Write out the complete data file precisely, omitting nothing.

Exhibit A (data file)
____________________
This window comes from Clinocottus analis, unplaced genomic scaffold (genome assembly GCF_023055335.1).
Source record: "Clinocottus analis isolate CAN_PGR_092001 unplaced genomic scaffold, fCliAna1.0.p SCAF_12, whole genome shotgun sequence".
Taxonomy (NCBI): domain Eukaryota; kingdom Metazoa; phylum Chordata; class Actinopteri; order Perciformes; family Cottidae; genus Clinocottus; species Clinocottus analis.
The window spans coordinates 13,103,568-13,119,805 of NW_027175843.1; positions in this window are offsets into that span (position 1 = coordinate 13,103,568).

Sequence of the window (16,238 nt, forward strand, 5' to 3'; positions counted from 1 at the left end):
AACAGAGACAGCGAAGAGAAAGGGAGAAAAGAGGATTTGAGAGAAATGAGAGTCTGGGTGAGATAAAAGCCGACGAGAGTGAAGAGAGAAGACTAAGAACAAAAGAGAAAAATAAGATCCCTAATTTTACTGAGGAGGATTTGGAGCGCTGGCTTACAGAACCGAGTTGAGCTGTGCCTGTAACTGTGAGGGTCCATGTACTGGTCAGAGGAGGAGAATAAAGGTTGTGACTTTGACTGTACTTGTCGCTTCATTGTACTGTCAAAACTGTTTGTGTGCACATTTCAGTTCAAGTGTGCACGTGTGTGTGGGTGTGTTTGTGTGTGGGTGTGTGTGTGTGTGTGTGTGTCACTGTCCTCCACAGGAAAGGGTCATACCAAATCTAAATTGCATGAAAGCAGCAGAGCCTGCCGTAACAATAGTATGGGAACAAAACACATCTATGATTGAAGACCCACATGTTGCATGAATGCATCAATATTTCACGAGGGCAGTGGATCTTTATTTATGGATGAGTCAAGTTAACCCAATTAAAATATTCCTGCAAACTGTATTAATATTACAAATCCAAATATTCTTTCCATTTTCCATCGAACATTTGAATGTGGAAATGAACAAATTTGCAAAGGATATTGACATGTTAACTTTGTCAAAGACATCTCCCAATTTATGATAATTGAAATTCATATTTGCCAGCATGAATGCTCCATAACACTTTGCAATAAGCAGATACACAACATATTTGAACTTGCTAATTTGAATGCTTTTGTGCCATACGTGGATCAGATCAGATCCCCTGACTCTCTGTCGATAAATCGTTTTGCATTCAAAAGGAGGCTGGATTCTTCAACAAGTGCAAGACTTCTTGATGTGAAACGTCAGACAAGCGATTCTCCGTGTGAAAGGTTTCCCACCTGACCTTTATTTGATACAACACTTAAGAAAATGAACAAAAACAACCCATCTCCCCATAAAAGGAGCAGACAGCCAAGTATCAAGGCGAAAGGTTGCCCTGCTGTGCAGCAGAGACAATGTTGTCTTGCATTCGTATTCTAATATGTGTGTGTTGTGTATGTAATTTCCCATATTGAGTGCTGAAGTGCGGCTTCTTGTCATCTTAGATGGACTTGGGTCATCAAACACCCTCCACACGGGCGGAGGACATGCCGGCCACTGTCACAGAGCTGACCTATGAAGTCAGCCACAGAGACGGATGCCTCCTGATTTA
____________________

This window comes from Clinocottus analis, unplaced genomic scaffold (genome assembly GCF_023055335.1).
Source record: "Clinocottus analis isolate CAN_PGR_092001 unplaced genomic scaffold, fCliAna1.0.p SCAF_12, whole genome shotgun sequence".
Taxonomy (NCBI): domain Eukaryota; kingdom Metazoa; phylum Chordata; class Actinopteri; order Perciformes; family Cottidae; genus Clinocottus; species Clinocottus analis.
The window spans coordinates 13,103,568-13,119,805 of NW_027175843.1; positions in this window are offsets into that span (position 1 = coordinate 13,103,568).

Sequence of the window (16,238 nt, forward strand, 5' to 3'; positions counted from 1 at the left end):
AACAGAGACAGCGAAGAGAAAGGGAGAAAAGAGGATTTGAGAGAAATGAGAGTCTGGGTGAGATAAAAGCCGACGAGAGTGAAGAGAGAAGACTAAGAACAAAAGAGAAAAATAAGATCCCTAATTTTACTGAGGAGGATTTGGAGCGCTGGCTTACAGAACCGAGTTGAGCTGTGCCTGTAACTGTGAGGGTCCATGTACTGGTCAGAGGAGGAGAATAAAGGTTGTGACTTTGACTGTACTTGTCGCTTCATTGTACTGTCAAAACTGTTTGTGTGCACATTTCAGTTCAAGTGTGCACGTGTGTGTGGGTGTGTTTGTGTGTGGGTGTGTGTGTGTGTGTGTGTGTCACTGTCCTCCACAGGAAAGGGTCATACCAAATCTAAATTGCATGAAAGCAGCAGAGCCTGCCGTAACAATAGTATGGGAACAAAACACATCTATGATTGAAGACCCACATGTTGCATGAATGCATCAATATTTCACGAGGGCAGTGGATCTTTATTTATGGATGAGTCAAGTTAACCCAATTAAAATATTCCTGCAAACTGTATTAATATTACAAATCCAAATATTCTTTCCATTTTCCATCGAACATTTGAATGTGGAAATGAACAAATTTGCAAAGGATATTGACATGTTAACTTTGTCAAAGACATCTCCCAATTTATGATAATTGAAATTCATATTTGCCAGCATGAATGCTCCATAACACTTTGCAATAAGCAGATACACAACATATTTGAACTTGCTAATTTGAATGCTTTTGTGCCATACGTGGATCAGATCAGATCCCCTGACTCTCTGTCGATAAATCGTTTTGCATTCAAAAGGAGGCTGGATTCTTCAACAAGTGCAAGACTTCTTGATGTGAAACGTCAGACAAGCGATTCTCCGTGTGAAAGGTTTCCCACCTGACCTTTATTTGATACAACACTTAAGAAAATGAACAAAAACAACCCATCTCCCCATAAAAGGAGCAGACAGCCAAGTATCAAGGCGAAAGGTTGCCCTGCTGTGCAGCAGAGACAATGTTGTCTTGCATTCGTATTCTAATATGTGTGTGTTGTGTATGTAATTTCCCATATTGAGTGCTGAAGTGCGGCTTCTTGTCATCTTAGATGGACTTGGGTCATCAAACACCCTCCACACGGGCGGAGGACATGCCGGCCACTGTCACAGAGCTGACCTATGAAGTCAGCCACAGAGACGGATGCCTCCTGATTTA